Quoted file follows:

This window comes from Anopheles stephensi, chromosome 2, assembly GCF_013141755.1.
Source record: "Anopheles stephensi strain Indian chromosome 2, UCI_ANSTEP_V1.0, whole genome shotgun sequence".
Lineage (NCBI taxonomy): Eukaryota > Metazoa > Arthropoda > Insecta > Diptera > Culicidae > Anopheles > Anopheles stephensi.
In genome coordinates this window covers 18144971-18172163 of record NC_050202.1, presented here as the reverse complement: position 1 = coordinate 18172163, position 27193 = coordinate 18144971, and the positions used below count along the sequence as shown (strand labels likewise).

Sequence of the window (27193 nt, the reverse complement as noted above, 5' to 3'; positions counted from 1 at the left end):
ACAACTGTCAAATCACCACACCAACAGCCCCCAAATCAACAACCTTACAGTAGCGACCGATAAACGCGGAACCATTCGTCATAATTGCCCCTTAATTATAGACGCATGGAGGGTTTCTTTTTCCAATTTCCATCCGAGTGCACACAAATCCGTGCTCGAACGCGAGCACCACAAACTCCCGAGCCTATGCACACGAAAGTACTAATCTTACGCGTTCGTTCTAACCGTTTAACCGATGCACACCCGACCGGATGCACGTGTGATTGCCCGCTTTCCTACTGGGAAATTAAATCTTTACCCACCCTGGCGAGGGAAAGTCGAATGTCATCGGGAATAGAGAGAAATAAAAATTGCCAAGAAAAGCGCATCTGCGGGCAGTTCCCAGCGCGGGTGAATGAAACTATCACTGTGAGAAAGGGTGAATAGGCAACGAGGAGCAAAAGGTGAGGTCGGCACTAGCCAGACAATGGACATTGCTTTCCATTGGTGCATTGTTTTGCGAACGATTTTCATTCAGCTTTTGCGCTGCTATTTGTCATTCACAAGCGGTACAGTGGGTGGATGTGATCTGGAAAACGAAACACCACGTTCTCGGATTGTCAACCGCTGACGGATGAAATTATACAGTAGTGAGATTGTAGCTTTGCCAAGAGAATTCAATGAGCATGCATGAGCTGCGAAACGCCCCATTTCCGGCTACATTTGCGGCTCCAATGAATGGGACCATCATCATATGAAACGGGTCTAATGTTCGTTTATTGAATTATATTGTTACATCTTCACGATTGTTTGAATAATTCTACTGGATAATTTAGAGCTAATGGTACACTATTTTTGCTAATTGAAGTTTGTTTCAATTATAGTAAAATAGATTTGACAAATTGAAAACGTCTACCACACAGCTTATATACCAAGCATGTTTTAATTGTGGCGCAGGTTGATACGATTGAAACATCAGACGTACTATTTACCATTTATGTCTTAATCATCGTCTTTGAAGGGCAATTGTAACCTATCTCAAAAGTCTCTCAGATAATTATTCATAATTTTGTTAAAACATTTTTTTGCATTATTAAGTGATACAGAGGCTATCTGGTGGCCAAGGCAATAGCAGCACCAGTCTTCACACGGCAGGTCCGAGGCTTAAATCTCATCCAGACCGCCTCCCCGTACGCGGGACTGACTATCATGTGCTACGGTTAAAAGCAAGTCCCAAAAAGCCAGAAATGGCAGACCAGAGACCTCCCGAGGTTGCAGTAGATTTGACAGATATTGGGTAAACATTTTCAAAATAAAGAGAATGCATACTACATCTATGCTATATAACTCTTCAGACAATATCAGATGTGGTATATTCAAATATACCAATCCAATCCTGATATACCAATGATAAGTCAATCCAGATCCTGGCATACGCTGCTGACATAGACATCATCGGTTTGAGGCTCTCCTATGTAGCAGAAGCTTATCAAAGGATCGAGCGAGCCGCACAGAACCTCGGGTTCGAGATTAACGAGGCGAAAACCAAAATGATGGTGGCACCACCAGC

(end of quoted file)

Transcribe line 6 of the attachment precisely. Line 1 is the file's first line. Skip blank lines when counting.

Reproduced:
ACAACTGTCAAATCACCACACCAACAGCCCCCAAATCAACAACCTTACAGTAGCGACCGATAAACGCGGAACCATTCGTCATAATTGCCCCTTAATTATAGACGCATGGAGGGTTTCTTTTTCCAATTTCCATCCGAGTGCACACAAATCCGTGCTCGAACGCGAGCACCACAAACTCCCGAGCCTATGCACACGAAAGTACTAATCTTACGCGTTCGTTCTAACCGTTTAACCGATGCACACCCGACCGGATGCACGTGTGATTGCCCGCTTTCCTACTGGGAAATTAAATCTTTACCCACCCTGGCGAGGGAAAGTCGAATGTCATCGGGAATAGAGAGAAATAAAAATTGCCAAGAAAAGCGCATCTGCGGGCAGTTCCCAGCGCGGGTGAATGAAACTATCACTGTGAGAAAGGGTGAATAGGCAACGAGGAGCAAAAGGTGAGGTCGGCACTAGCCAGACAATGGACATTGCTTTCCATTGGTGCATTGTTTTGCGAACGATTTTCATTCAGCTTTTGCGCTGCTATTTGTCATTCACAAGCGGTACAGTGGGTGGATGTGATCTGGAAAACGAAACACCACGTTCTCGGATTGTCAACCGCTGACGGATGAAATTATACAGTAGTGAGATTGTAGCTTTGCCAAGAGAATTCAATGAGCATGCATGAGCTGCGAAACGCCCCATTTCCGGCTACATTTGCGGCTCCAATGAATGGGACCATCATCATATGAAACGGGTCTAATGTTCGTTTATTGAATTATATTGTTACATCTTCACGATTGTTTGAATAATTCTACTGGATAATTTAGAGCTAATGGTACACTATTTTTGCTAATTGAAGTTTGTTTCAATTATAGTAAAATAGATTTGACAAATTGAAAACGTCTACCACACAGCTTATATACCAAGCATGTTTTAATTGTGGCGCAGGTTGATACGATTGAAACATCAGACGTACTATTTACCATTTATGTCTTAATCATCGTCTTTGAAGGGCAATTGTAACCTATCTCAAAAGTCTCTCAGATAATTATTCATAATTTTGTTAAAACATTTTTTTGCATTATTAAGTGATACAGAGGCTATCTGGTGGCCAAGGCAATAGCAGCACCAGTCTTCACACGGCAGGTCCGAGGCTTAAATCTCATCCAGACCGCCTCCCCGTACGCGGGACTGACTATCATGTGCTACGGTTAAAAGCAAGTCCCAAAAAGCCAGAAATGGCAGACCAGAGACCTCCCGAGGTTGCAGTAGATTTGACAGATATTGGGTAAACATTTTCAAAATAAAGAGAATGCATACTACATCTATGCTATATAACTCTTCAGACAATATCAGATGTGGTATATTCAAATATACCAATCCAATCCTGATATACCAATGATAAGTCAATCCAGATCCTGGCATACGCTGCTGACATAGACATCATCGGTTTGAGGCTCTCCTATGTAGCAGAAGCTTATCAAAGGATCGAGCGAGCCGCACAGAACCTCGGGTTCGAGATTAACGAGGCGAAAACCAAAATGATGGTGGCACCACCAGC